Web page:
Reply to  James Schrumpf
March 5, 2019 10:28 am

Yeah, I know what she said. How can you realistically get “degree” when 80-90% of the world in the early 20th century didn’t have instrumentation to measure max/min daily temps? That “degree” is based on made up data.

John Endicott
Reply to  icisil
March 5, 2019 11:14 am

That “degree” is based on made up data.

In many ways, so is todays current “warming”. Is it any surprise that the areas of the globe that are claimed to be warming the most also happen to be the areas with the least coverage?

Reply to  icisil
March 5, 2019 2:28 pm

About the only places with an adequate number of thermometers were western Europe and northeastern US/Canada.

Better than 95% was either unmeasured, or inadequately measured. (The oceans, about 73% of the earth’s surface was pretty un-measured.)

John F. Hultquist
Reply to  icisil
March 5, 2019 7:47 pm

If it is global, one station ought to be enough.

John Endicott
Reply to  John F. Hultquist
March 6, 2019 9:12 am

Even when it is global, one station could still be an outlier (for any number of reasons, poor siting of the station being a prime example) and as you have no other stations, you’d have no way of knowing if it was.

Reply to  icisil
March 8, 2019 5:41 am

Actually, with enough data AND KNOWLEDGE OF THE DISTRIBUTION OF THE READING ERRORS (i.e. characterize the skew if any of reading errors). It is possible to know averages (for instance) to hundredths of a degree…from data with resolution at the integer level.

Please consult a knowledgeable statistician…that is if you are interested in the truth.

Richard Patton
Reply to  DocSiders
March 8, 2019 11:34 am

Yeah, but you don’t have a knowledge of the reading errors. Remember it was by mark 1 eyeball. Literally different people of different heights would get different readings. I was involved in some of those weather observations. That is why I take it with ton of salt.

Reply to  James Schrumpf
March 5, 2019 10:32 am

“the best resolution possible from surface stations is a tenth of a degree.”

I believe the error margin of measurements made in the early 20th century is +-1 degree. That makes today’s resolutions irrelevant when compared with past data.

Richard Patton
Reply to  icisil
March 5, 2019 1:40 pm

To the nearest whole degree F was the standard in England, Canada, Australia, and the US. I don’t know what the metric world used. To the nearest 1deg F is more precise than 1deg C (1deg F=0.56deg C). Did they use to the nearest 1/10th, the nearest 1/2, does anyone know? I know that just even that point raises an apples and oranges issue.

Reply to  Richard Patton
March 5, 2019 2:30 pm

Even back in the 19th century, most scientific instruments measured in celsius.

Richard Patton
Reply to  MarkW
March 5, 2019 3:56 pm

True. But weather observations is the above-mentioned countries in the early 20th century and earlier were measured to the nearest degree F. I was wondering what precision in degrees C the rest of the world was using.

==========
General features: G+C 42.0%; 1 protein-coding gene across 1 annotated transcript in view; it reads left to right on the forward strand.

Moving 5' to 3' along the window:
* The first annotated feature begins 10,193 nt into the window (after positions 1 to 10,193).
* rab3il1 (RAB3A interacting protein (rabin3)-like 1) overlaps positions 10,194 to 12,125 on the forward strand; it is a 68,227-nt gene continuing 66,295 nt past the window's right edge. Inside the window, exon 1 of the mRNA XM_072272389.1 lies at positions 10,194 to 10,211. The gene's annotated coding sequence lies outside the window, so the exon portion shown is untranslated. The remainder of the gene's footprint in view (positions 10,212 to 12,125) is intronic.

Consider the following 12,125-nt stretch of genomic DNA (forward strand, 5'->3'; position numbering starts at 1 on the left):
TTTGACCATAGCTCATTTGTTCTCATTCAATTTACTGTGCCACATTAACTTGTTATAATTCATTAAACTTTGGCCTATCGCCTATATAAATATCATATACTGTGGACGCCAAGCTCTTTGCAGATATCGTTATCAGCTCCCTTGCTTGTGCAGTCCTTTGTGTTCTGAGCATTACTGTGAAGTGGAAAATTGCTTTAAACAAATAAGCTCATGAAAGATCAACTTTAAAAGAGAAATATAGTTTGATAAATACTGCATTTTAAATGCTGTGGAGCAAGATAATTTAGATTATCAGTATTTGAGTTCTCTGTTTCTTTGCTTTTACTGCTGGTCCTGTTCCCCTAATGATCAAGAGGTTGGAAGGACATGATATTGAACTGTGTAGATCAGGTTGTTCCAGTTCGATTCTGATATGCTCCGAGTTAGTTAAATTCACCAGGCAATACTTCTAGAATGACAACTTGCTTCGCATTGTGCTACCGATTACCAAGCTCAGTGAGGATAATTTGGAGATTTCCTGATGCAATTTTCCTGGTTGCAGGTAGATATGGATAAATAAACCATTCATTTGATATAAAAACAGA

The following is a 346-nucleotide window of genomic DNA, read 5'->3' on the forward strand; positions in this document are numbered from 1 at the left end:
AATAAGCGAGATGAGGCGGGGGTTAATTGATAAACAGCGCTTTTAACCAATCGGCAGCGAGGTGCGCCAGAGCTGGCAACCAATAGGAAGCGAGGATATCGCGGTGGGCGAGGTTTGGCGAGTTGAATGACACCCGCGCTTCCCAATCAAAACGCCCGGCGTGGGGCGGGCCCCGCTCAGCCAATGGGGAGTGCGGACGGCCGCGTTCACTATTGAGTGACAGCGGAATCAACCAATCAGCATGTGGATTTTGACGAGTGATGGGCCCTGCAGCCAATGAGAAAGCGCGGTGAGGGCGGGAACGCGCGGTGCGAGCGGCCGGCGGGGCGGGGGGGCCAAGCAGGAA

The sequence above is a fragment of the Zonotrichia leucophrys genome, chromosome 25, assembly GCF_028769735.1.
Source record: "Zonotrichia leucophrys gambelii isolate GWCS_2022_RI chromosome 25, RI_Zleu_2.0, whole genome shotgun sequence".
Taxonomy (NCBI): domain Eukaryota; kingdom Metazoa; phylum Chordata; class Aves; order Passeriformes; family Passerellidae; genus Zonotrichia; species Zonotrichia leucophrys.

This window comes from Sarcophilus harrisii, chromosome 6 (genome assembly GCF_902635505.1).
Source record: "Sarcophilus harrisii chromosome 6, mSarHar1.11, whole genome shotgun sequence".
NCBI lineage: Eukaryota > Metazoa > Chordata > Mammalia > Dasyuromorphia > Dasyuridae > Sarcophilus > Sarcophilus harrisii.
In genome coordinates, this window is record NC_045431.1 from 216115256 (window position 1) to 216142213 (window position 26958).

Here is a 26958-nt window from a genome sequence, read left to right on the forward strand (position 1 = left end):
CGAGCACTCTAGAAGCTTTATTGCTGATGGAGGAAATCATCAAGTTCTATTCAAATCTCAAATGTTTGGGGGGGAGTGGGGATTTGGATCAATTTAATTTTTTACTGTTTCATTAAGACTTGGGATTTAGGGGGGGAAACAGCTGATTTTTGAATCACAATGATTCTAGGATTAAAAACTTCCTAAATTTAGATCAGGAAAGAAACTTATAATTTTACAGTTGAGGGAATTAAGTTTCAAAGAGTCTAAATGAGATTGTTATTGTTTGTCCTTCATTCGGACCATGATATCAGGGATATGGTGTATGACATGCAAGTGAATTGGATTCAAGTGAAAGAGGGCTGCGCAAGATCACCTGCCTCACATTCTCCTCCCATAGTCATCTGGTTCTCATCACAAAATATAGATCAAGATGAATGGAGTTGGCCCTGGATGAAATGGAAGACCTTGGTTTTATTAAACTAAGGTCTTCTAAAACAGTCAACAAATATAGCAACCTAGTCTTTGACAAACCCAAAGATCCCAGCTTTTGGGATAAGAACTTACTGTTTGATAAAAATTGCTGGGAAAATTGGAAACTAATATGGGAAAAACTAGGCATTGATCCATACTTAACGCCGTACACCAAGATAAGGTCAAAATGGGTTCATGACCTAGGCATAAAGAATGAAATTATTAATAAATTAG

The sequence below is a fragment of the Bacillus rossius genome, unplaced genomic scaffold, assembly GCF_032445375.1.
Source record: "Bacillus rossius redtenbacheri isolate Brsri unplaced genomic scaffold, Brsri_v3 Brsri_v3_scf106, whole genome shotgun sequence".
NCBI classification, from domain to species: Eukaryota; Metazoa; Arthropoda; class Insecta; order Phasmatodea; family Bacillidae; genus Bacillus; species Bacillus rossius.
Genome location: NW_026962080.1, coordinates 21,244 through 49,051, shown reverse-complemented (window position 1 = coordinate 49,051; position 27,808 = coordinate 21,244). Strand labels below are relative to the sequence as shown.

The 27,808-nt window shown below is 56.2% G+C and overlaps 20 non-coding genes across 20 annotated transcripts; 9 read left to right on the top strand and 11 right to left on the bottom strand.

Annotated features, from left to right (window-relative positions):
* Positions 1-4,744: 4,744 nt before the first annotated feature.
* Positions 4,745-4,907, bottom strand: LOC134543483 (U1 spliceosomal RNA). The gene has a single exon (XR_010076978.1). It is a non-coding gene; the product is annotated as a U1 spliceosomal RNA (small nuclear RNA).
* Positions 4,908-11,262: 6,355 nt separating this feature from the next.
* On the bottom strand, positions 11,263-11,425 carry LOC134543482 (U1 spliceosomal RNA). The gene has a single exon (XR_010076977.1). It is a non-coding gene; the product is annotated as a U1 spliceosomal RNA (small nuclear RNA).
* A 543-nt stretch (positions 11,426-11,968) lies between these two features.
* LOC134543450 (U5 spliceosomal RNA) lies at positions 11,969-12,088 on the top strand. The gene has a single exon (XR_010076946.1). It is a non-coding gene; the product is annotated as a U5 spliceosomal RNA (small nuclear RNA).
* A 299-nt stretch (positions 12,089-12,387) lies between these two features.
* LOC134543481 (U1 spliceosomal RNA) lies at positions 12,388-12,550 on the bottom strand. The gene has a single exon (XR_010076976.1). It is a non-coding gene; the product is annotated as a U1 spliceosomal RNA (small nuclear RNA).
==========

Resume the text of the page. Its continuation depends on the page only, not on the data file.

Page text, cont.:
John Endicott
Reply to  Richard Patton
March 6, 2019 9:39 am

That as may be mark, but in the US F was used, not C.
For instance, Thomas Jefferson purchased a thermometer from a local Philadelphia merchant while in town for the adoption of the Declaration of Independence. He noted that the high temperature in Philadelphia, Pa., on July 4, 1776 was 76 degrees (do you really think it was 76 °C? hint: that would make it 168.8 °F). Jefferson made regular temp. observations at Monticello from 1772-78.

“By the beginning of the 19th century, the mercury thermometer graduated in Fahrenheit degrees appears to be most commonly used in the Canadian records”
“McCord’s 1831–1842 observations are the first readings calibrated in Fahrenheit to show no bias towards even numbers, suggesting his thermometers were graduated in such a way as to be able to be read to the nearest 1 °F”

Even in the UK, °F was commonly used until relatively recently. It wasn’t until the 15th of October 1962 that the UK switched from °F to °C for weather forecasts.

Bottom line, historically (particularly in the US) Fahrenheit was used more often than you seem to think.

Richard Patton
Reply to  John Endicott
March 6, 2019 10:33 am

I’m sorry but you are misunderstanding me. I fully agree that the records for the English speaking countries were recorded to the nearest whole degree F. I am curious as to whether those who used the Celcius scale recorded their observation to the nearest degree C or to a fraction of a degree C. In any case using records that are to the nearest deg F, with records that are to the nearest 1/10C and records which are to the nearest 1/10F (which is more precise than 1/10C) and claiming a precision of better than 1deg F (0.56C) to the results is fraud. It was pounded in my head in college chemistry and physics that you can claim no greater precision for your results than the least precise of your inputs. Therefore when claiming the “warmest year” by 0.04C is BS. If the early records in the non-English speaking countries were to the nearest deg C then 1deg C is the best you can use. (0.56 deg C if the earlier Celcius records were to 1/10 C because 1deg F=0.56degC)

John Endicott
Reply to  Richard Patton
March 6, 2019 11:18 am

Sorry, Richard, my reply was addressing mark’s contention “Even back in the 19th century, most scientific instruments measured in celsius.”. It was not in reply to your post. Unfortunately the forum only allows so many levels of reply, which makes it less clear what post was being replied to. sorry for any confusion

Richard Patton
Reply to  John Endicott
March 6, 2019 11:21 am

That’s why I try to use the @ sign to make it clear who I am talking to. Glad to see that we are on the same page.